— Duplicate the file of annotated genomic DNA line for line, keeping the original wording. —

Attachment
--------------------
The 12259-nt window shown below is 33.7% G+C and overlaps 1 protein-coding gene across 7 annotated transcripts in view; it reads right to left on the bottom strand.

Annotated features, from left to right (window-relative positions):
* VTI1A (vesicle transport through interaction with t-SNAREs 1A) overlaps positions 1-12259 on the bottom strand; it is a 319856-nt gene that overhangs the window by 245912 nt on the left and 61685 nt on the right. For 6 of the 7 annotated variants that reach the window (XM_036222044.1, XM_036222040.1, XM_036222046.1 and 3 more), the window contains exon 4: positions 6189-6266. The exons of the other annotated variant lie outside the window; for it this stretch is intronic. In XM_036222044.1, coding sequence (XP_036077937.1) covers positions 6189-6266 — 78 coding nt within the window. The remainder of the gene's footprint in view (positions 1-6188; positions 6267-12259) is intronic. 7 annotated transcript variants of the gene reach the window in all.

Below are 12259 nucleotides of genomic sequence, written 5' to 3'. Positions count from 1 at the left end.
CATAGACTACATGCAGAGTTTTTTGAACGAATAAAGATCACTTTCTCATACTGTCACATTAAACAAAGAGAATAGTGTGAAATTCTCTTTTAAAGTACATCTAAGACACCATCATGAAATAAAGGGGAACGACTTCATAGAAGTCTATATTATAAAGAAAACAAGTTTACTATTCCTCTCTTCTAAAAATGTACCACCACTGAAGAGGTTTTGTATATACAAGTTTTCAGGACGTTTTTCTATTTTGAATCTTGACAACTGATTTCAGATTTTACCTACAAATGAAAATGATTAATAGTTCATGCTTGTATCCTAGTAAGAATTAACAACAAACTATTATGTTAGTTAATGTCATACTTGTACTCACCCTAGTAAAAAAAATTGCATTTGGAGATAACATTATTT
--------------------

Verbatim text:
The 12259-nt window shown below is 33.7% G+C and overlaps 1 protein-coding gene across 7 annotated transcripts in view; it reads right to left on the bottom strand.

Annotated features, from left to right (window-relative positions):
* VTI1A (vesicle transport through interaction with t-SNAREs 1A) overlaps positions 1-12259 on the bottom strand; it is a 319856-nt gene that overhangs the window by 245912 nt on the left and 61685 nt on the right. For 6 of the 7 annotated variants that reach the window (XM_036222044.1, XM_036222040.1, XM_036222046.1 and 3 more), the window contains exon 4: positions 6189-6266. The exons of the other annotated variant lie outside the window; for it this stretch is intronic. In XM_036222044.1, coding sequence (XP_036077937.1) covers positions 6189-6266 — 78 coding nt within the window. The remainder of the gene's footprint in view (positions 1-6188; positions 6267-12259) is intronic. 7 annotated transcript variants of the gene reach the window in all.

Below are 12259 nucleotides of genomic sequence, written 5' to 3'. Positions count from 1 at the left end.
CATAGACTACATGCAGAGTTTTTTGAACGAATAAAGATCACTTTCTCATACTGTCACATTAAACAAAGAGAATAGTGTGAAATTCTCTTTTAAAGTACATCTAAGACACCATCATGAAATAAAGGGGAACGACTTCATAGAAGTCTATATTATAAAGAAAACAAGTTTACTATTCCTCTCTTCTAAAAATGTACCACCACTGAAGAGGTTTTGTATATACAAGTTTTCAGGACGTTTTTCTATTTTGAATCTTGACAACTGATTTCAGATTTTACCTACAAATGAAAATGATTAATAGTTCATGCTTGTATCCTAGTAAGAATTAACAACAAACTATTATGTTAGTTAATGTCATACTTGTACTCACCCTAGTAAAAAAAATTGCATTTGGAGATAACATTATTT